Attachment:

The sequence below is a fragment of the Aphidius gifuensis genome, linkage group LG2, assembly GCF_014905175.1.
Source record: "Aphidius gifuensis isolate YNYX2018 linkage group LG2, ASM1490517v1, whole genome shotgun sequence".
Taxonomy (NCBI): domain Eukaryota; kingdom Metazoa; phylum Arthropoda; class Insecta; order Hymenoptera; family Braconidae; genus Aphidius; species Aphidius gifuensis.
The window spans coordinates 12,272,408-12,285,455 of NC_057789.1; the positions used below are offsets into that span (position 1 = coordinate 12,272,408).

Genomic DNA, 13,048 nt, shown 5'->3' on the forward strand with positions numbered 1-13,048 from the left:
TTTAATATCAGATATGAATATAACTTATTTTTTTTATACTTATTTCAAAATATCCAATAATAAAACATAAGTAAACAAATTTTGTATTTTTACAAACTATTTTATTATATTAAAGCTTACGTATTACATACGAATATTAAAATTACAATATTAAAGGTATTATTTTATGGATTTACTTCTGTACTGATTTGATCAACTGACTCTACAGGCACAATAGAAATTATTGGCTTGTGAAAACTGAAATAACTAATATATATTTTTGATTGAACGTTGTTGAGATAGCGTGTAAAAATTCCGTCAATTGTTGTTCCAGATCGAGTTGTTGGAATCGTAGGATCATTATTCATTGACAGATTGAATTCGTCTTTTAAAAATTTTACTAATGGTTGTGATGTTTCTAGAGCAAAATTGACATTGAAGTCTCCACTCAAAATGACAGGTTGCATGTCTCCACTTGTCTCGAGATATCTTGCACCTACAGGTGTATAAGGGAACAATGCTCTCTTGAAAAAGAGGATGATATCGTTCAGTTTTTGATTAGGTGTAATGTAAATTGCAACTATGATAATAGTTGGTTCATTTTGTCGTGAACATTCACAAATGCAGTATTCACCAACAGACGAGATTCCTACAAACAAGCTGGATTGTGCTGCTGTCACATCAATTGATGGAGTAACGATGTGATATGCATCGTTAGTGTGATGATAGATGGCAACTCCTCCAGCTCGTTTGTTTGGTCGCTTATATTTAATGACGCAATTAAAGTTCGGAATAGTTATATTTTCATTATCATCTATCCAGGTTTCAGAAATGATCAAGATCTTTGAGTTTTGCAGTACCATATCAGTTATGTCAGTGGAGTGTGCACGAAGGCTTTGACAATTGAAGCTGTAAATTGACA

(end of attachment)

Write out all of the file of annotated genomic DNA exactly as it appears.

The sequence below is a fragment of the Aphidius gifuensis genome, linkage group LG2, assembly GCF_014905175.1.
Source record: "Aphidius gifuensis isolate YNYX2018 linkage group LG2, ASM1490517v1, whole genome shotgun sequence".
Taxonomy (NCBI): domain Eukaryota; kingdom Metazoa; phylum Arthropoda; class Insecta; order Hymenoptera; family Braconidae; genus Aphidius; species Aphidius gifuensis.
The window spans coordinates 12,272,408-12,285,455 of NC_057789.1; the positions used below are offsets into that span (position 1 = coordinate 12,272,408).

Genomic DNA, 13,048 nt, shown 5'->3' on the forward strand with positions numbered 1-13,048 from the left:
TTTAATATCAGATATGAATATAACTTATTTTTTTTATACTTATTTCAAAATATCCAATAATAAAACATAAGTAAACAAATTTTGTATTTTTACAAACTATTTTATTATATTAAAGCTTACGTATTACATACGAATATTAAAATTACAATATTAAAGGTATTATTTTATGGATTTACTTCTGTACTGATTTGATCAACTGACTCTACAGGCACAATAGAAATTATTGGCTTGTGAAAACTGAAATAACTAATATATATTTTTGATTGAACGTTGTTGAGATAGCGTGTAAAAATTCCGTCAATTGTTGTTCCAGATCGAGTTGTTGGAATCGTAGGATCATTATTCATTGACAGATTGAATTCGTCTTTTAAAAATTTTACTAATGGTTGTGATGTTTCTAGAGCAAAATTGACATTGAAGTCTCCACTCAAAATGACAGGTTGCATGTCTCCACTTGTCTCGAGATATCTTGCACCTACAGGTGTATAAGGGAACAATGCTCTCTTGAAAAAGAGGATGATATCGTTCAGTTTTTGATTAGGTGTAATGTAAATTGCAACTATGATAATAGTTGGTTCATTTTGTCGTGAACATTCACAAATGCAGTATTCACCAACAGACGAGATTCCTACAAACAAGCTGGATTGTGCTGCTGTCACATCAATTGATGGAGTAACGATGTGATATGCATCGTTAGTGTGATGATAGATGGCAACTCCTCCAGCTCGTTTGTTTGGTCGCTTATATTTAATGACGCAATTAAAGTTCGGAATAGTTATATTTTCATTATCATCTATCCAGGTTTCAGAAATGATCAAGATCTTTGAGTTTTGCAGTACCATATCAGTTATGTCAGTGGAGTGTGCACGAAGGCTTTGACAATTGAAGCTGTAAATTGACA